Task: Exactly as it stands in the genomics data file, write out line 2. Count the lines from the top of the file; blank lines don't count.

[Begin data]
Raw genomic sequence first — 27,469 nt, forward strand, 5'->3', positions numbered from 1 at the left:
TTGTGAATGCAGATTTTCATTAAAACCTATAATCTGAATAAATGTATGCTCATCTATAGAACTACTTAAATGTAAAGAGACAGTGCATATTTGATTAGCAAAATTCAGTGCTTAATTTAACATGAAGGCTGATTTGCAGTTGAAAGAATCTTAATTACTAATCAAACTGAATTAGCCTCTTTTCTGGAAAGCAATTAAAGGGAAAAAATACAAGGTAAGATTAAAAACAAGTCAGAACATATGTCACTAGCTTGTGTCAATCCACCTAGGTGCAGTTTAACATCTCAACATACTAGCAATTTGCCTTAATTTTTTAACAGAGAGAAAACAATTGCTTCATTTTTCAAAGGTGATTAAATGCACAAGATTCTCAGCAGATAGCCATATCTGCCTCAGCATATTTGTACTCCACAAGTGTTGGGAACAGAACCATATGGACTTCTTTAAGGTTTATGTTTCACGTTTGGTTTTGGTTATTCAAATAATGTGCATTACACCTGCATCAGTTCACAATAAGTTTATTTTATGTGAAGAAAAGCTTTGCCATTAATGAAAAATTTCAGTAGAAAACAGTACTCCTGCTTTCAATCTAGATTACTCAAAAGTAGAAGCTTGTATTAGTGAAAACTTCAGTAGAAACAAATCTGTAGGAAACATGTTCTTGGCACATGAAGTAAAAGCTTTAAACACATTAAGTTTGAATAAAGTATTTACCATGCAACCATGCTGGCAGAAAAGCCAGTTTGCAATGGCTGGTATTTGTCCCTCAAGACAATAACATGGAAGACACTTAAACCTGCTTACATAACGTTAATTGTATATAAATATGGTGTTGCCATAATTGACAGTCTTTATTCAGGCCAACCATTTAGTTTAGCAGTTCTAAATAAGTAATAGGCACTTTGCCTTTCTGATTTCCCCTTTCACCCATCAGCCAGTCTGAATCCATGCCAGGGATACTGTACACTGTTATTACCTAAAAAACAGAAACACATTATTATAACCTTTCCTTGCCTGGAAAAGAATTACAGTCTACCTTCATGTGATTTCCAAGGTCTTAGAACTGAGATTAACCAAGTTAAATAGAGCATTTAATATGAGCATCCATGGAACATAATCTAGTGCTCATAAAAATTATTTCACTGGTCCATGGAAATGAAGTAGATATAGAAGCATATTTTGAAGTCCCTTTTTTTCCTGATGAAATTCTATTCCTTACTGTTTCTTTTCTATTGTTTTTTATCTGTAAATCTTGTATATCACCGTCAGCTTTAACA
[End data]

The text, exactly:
TTGTGAATGCAGATTTTCATTAAAACCTATAATCTGAATAAATGTATGCTCATCTATAGAACTACTTAAATGTAAAGAGACAGTGCATATTTGATTAGCAAAATTCAGTGCTTAATTTAACATGAAGGCTGATTTGCAGTTGAAAGAATCTTAATTACTAATCAAACTGAATTAGCCTCTTTTCTGGAAAGCAATTAAAGGGAAAAAATACAAGGTAAGATTAAAAACAAGTCAGAACATATGTCACTAGCTTGTGTCAATCCACCTAGGTGCAGTTTAACATCTCAACATACTAGCAATTTGCCTTAATTTTTTAACAGAGAGAAAACAATTGCTTCATTTTTCAAAGGTGATTAAATGCACAAGATTCTCAGCAGATAGCCATATCTGCCTCAGCATATTTGTACTCCACAAGTGTTGGGAACAGAACCATATGGACTTCTTTAAGGTTTATGTTTCACGTTTGGTTTTGGTTATTCAAATAATGTGCATTACACCTGCATCAGTTCACAATAAGTTTATTTTATGTGAAGAAAAGCTTTGCCATTAATGAAAAATTTCAGTAGAAAACAGTACTCCTGCTTTCAATCTAGATTACTCAAAAGTAGAAGCTTGTATTAGTGAAAACTTCAGTAGAAACAAATCTGTAGGAAACATGTTCTTGGCACATGAAGTAAAAGCTTTAAACACATTAAGTTTGAATAAAGTATTTACCATGCAACCATGCTGGCAGAAAAGCCAGTTTGCAATGGCTGGTATTTGTCCCTCAAGACAATAACATGGAAGACACTTAAACCTGCTTACATAACGTTAATTGTATATAAATATGGTGTTGCCATAATTGACAGTCTTTATTCAGGCCAACCATTTAGTTTAGCAGTTCTAAATAAGTAATAGGCACTTTGCCTTTCTGATTTCCCCTTTCACCCATCAGCCAGTCTGAATCCATGCCAGGGATACTGTACACTGTTATTACCTAAAAAACAGAAACACATTATTATAACCTTTCCTTGCCTGGAAAAGAATTACAGTCTACCTTCATGTGATTTCCAAGGTCTTAGAACTGAGATTAACCAAGTTAAATAGAGCATTTAATATGAGCATCCATGGAACATAATCTAGTGCTCATAAAAATTATTTCACTGGTCCATGGAAATGAAGTAGATATAGAAGCATATTTTGAAGTCCCTTTTTTTCCTGATGAAATTCTATTCCTTACTGTTTCTTTTCTATTGTTTTTTATCTGTAAATCTTGTATATCACCGTCAGCTTTAACA